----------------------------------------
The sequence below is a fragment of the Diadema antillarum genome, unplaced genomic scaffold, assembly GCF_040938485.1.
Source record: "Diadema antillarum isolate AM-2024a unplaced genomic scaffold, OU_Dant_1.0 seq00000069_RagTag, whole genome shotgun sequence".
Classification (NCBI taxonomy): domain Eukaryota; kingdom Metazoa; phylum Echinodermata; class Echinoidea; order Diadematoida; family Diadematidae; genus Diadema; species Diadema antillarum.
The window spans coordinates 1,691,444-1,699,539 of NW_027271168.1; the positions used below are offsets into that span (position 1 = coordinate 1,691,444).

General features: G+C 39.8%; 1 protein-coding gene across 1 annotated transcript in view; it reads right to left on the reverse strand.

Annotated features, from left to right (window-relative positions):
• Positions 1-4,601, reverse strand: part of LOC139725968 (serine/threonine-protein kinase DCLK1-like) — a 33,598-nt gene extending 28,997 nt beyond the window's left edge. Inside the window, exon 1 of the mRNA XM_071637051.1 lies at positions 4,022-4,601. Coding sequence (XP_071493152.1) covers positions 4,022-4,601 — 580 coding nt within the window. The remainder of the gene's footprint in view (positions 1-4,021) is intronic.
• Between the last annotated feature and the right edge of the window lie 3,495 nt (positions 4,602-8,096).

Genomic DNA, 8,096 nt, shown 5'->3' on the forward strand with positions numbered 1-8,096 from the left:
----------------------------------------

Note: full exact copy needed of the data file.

The sequence below is a fragment of the Diadema antillarum genome, unplaced genomic scaffold, assembly GCF_040938485.1.
Source record: "Diadema antillarum isolate AM-2024a unplaced genomic scaffold, OU_Dant_1.0 seq00000069_RagTag, whole genome shotgun sequence".
Classification (NCBI taxonomy): domain Eukaryota; kingdom Metazoa; phylum Echinodermata; class Echinoidea; order Diadematoida; family Diadematidae; genus Diadema; species Diadema antillarum.
The window spans coordinates 1,691,444-1,699,539 of NW_027271168.1; the positions used below are offsets into that span (position 1 = coordinate 1,691,444).

General features: G+C 39.8%; 1 protein-coding gene across 1 annotated transcript in view; it reads right to left on the reverse strand.

Annotated features, from left to right (window-relative positions):
• Positions 1-4,601, reverse strand: part of LOC139725968 (serine/threonine-protein kinase DCLK1-like) — a 33,598-nt gene extending 28,997 nt beyond the window's left edge. Inside the window, exon 1 of the mRNA XM_071637051.1 lies at positions 4,022-4,601. Coding sequence (XP_071493152.1) covers positions 4,022-4,601 — 580 coding nt within the window. The remainder of the gene's footprint in view (positions 1-4,021) is intronic.
• Between the last annotated feature and the right edge of the window lie 3,495 nt (positions 4,602-8,096).

Genomic DNA, 8,096 nt, shown 5'->3' on the forward strand with positions numbered 1-8,096 from the left: